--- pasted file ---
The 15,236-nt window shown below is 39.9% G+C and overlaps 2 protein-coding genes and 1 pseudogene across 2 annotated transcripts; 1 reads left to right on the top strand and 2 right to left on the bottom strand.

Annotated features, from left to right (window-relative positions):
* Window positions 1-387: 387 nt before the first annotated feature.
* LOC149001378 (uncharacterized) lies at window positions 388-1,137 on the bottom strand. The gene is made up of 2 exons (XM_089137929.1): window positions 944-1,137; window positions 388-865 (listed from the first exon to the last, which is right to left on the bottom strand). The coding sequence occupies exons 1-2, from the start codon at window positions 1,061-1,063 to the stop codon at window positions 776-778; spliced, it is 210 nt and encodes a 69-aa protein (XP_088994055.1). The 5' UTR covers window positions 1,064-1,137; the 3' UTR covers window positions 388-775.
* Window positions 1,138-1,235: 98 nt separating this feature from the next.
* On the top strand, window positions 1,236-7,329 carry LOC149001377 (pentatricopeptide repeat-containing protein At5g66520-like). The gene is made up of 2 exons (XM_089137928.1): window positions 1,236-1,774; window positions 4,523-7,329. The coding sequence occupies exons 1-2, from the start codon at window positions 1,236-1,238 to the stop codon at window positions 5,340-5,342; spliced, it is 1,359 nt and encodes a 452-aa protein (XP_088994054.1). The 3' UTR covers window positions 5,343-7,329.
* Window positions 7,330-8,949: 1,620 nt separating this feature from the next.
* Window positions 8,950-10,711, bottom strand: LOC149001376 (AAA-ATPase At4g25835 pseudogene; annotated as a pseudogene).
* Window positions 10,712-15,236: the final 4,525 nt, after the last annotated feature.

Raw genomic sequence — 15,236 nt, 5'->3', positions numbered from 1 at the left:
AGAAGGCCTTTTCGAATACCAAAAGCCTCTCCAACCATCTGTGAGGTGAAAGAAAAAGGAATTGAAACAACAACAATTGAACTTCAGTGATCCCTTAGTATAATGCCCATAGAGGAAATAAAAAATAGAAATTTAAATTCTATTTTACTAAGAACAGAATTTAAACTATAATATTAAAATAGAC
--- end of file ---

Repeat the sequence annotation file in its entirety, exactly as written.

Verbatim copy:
The 15,236-nt window shown below is 39.9% G+C and overlaps 2 protein-coding genes and 1 pseudogene across 2 annotated transcripts; 1 reads left to right on the top strand and 2 right to left on the bottom strand.

Annotated features, from left to right (window-relative positions):
* Window positions 1-387: 387 nt before the first annotated feature.
* LOC149001378 (uncharacterized) lies at window positions 388-1,137 on the bottom strand. The gene is made up of 2 exons (XM_089137929.1): window positions 944-1,137; window positions 388-865 (listed from the first exon to the last, which is right to left on the bottom strand). The coding sequence occupies exons 1-2, from the start codon at window positions 1,061-1,063 to the stop codon at window positions 776-778; spliced, it is 210 nt and encodes a 69-aa protein (XP_088994055.1). The 5' UTR covers window positions 1,064-1,137; the 3' UTR covers window positions 388-775.
* Window positions 1,138-1,235: 98 nt separating this feature from the next.
* On the top strand, window positions 1,236-7,329 carry LOC149001377 (pentatricopeptide repeat-containing protein At5g66520-like). The gene is made up of 2 exons (XM_089137928.1): window positions 1,236-1,774; window positions 4,523-7,329. The coding sequence occupies exons 1-2, from the start codon at window positions 1,236-1,238 to the stop codon at window positions 5,340-5,342; spliced, it is 1,359 nt and encodes a 452-aa protein (XP_088994054.1). The 3' UTR covers window positions 5,343-7,329.
* Window positions 7,330-8,949: 1,620 nt separating this feature from the next.
* Window positions 8,950-10,711, bottom strand: LOC149001376 (AAA-ATPase At4g25835 pseudogene; annotated as a pseudogene).
* Window positions 10,712-15,236: the final 4,525 nt, after the last annotated feature.

Raw genomic sequence — 15,236 nt, 5'->3', positions numbered from 1 at the left:
AGAAGGCCTTTTCGAATACCAAAAGCCTCTCCAACCATCTGTGAGGTGAAAGAAAAAGGAATTGAAACAACAACAATTGAACTTCAGTGATCCCTTAGTATAATGCCCATAGAGGAAATAAAAAATAGAAATTTAAATTCTATTTTACTAAGAACAGAATTTAAACTATAATATTAAAATAGAC